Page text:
Docker is a popular software package that creates and manages containers for application development.

Docker creates a uniform interface so that almost any application running on it is compatible with most operating systems. Developing in Docker also speeds up applications, since it shares the kernel and other Linux resources.

This will be a guide on How To install Docker on CentOS 7.


  • A maintained/supported version of CentOS (Docker doesn’t test or support outdated versions)
  • A user account with sudo privileges
  • Internet access
  • Terminal access (Right-click desktop, click Open in Terminal)
  • CentOS Extras repository – this is enabled by default, but if yours has been disabled you’ll need to re-enable it


  • Software package installer yum
  • Docker software repositories

Preliminary Step 1: Uninstall Old Docker Versions

In a terminal window, type the following commands:

sudo yum remove docker \

docker-client \

docker-client-latest \

docker-common \

docker-latest \

docker-latest-logrotate \

docker-logrotate \

docker-selinux \

docker-engine-selinux \


These commands uninstall any outdated versions of Docker on your system. If no previous version was installed, the yum command will inform you. Proceed to update the repositories.

Preliminary Step 2: Update the Repositories

In a terminal window, type:

sudo yum check-update

Allow the operation to complete.

Option A: Install Latest CentOS 7 Version from Docker Repositories

Installing from Docker repositories is the easiest and most popular method of installing or upgrading Docker.

Step 1: Install the dependencies

In a terminal window, type:

sudo yum install -y yum-utils device-mapper-persistent-data lvm2

The –y switch indicates to the yum installer to answer “yes” to any prompts that may come up.  The yum-utils switch adds the yum-config-manager. Docker uses a device mapper storage driver, and the device-mapper-persistent-data and lvm2 packages are required for it to run correctly.

Step 2: Add the Docker repository

In the terminal window, type:

sudo yum-config-manager --add-repo

This command will add the Docker CE stable repository.  You’ll need this repository, even if you want to install the edge or test versions of Docker.  A stable release is tested more thoroughly and has a slower update cycle.  Edge release updates are more frequent but are not subjected to as many stability tests.

Optional Step: Add the Edge and Test repositories

If you want to install the Edge release for more frequent feature updates, type the following in your terminal window:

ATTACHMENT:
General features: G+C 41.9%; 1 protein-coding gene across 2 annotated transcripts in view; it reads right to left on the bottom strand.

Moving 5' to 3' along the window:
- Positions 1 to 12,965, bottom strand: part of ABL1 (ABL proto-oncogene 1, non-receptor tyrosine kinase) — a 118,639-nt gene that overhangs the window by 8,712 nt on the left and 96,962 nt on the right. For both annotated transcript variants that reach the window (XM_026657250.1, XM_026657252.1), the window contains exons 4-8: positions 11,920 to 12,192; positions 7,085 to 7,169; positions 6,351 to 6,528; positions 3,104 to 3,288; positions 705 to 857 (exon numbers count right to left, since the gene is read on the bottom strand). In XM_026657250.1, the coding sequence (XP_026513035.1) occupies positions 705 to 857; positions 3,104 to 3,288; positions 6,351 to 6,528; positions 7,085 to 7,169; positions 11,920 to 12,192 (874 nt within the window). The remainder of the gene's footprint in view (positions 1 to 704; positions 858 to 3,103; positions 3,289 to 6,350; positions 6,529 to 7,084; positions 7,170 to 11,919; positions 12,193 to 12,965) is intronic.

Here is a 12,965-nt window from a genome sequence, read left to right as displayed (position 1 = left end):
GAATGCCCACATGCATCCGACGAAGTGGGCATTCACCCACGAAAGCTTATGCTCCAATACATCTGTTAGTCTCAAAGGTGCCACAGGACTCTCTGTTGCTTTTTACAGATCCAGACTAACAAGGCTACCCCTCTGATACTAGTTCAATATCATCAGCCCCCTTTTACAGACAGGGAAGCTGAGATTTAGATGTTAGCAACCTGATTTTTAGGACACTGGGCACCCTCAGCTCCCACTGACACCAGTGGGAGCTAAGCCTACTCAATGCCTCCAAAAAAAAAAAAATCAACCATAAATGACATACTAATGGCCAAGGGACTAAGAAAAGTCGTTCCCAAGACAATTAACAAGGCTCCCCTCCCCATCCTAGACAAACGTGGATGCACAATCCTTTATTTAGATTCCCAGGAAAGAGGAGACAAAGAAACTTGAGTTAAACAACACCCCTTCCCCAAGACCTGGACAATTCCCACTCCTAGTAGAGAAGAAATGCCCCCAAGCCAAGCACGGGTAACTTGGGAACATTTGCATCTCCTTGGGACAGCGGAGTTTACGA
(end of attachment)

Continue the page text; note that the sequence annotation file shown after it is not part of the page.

sudo yum-config-manager --enable docker-ce-edge

Wait for the operation to complete.  If you’d like to install the test repository as well, type the same command and substitute ‘test’ for ‘edge.’


If you’re only going to use the stable release, don’t enable these extra repositories. The Docker installation process will default to the latest version of Docker unless you specify otherwise. Leaving only the stable repository enabled makes sure that you aren’t accidentally updating from a stable release to an edge release.

Step 3: Install Docker On CentOS

In a terminal window, type:

sudo yum install docker-ce

The system should begin the installation.

It is possible that your operating system will ask you to accept the GPG key, which is like a digital fingerprint, so you know whether to trust the installation. The fingerprint should match the following format:

060A 61C5 1B55 8A7F 742B 77AA C52F EB6B 621E 9F35

Step 4: Installing a Specific Version of Docker

If you know that there is a specific release that you need, or you want to choose which version you want to install, start by listing the available versions.  Type the following in your terminal window:

yum list docker-ce --showduplicates | sort –r

The system should give you a list of different versions from the repositories you have enabled above.  Install the version you want by entering:

sudo yum install docker-ce-<VERSION STRING>

The <VERSION STRING> is found in the middle column and is the first part of the alphanumeric code before the hyphen.


The middle column should look something like 18.03.0.ce-1.el7.centos. The first part, 18.03.0.ce is the Docker version. The second part, -1.el7.centos, indicates the build is for your version of CentOS.

Step 5: Manage the Docker Service

You have installed Docker, but the service is not running.  You can start the service, enable it to run at startup, or check the status of the service by running the following commands (respectively):

sudo systemctl start docker

sudo systemctl enable docker

sudo systemctl status docker

Alternative Option: Downloading and Installing from an .rpm File

Step 1: Download the .rpm File

Sometimes, you can’t enable or access the software repositories to install Docker.  In that case, you can download the software package first, then install it.

In a web browser, navigate to Download the .rpm file for the version of Docker you want to install.  Make a note of the location where you save the file.

If you would rather install an edge release, just substitute the word ‘edge’instead of ‘stable’in the URL.

Step 2: Install Docker from the .rpm

In a terminal window, run the following command:

sudo yum install /path/to/package.rpm

Type the path where you saved the file, in place of /path/to/package.rpm.

Step 3: Manage the Docker Service

Just like when installing Docker from repositories, the daemon is now installed, but not running.  You can start the service, enable it at startup, or check the status (respectively) with the following commands:

sudo systemctl start docker

sudo systemctl enable docker

sudo systemctl status docker


Docker installation on CentOS 7 is a bit easier than installing on Ubuntu.

Many of the repositories and dependencies are already configured by default.  Once you’ve got it installed, you should be ready to start playing with Docker containers – happy coding!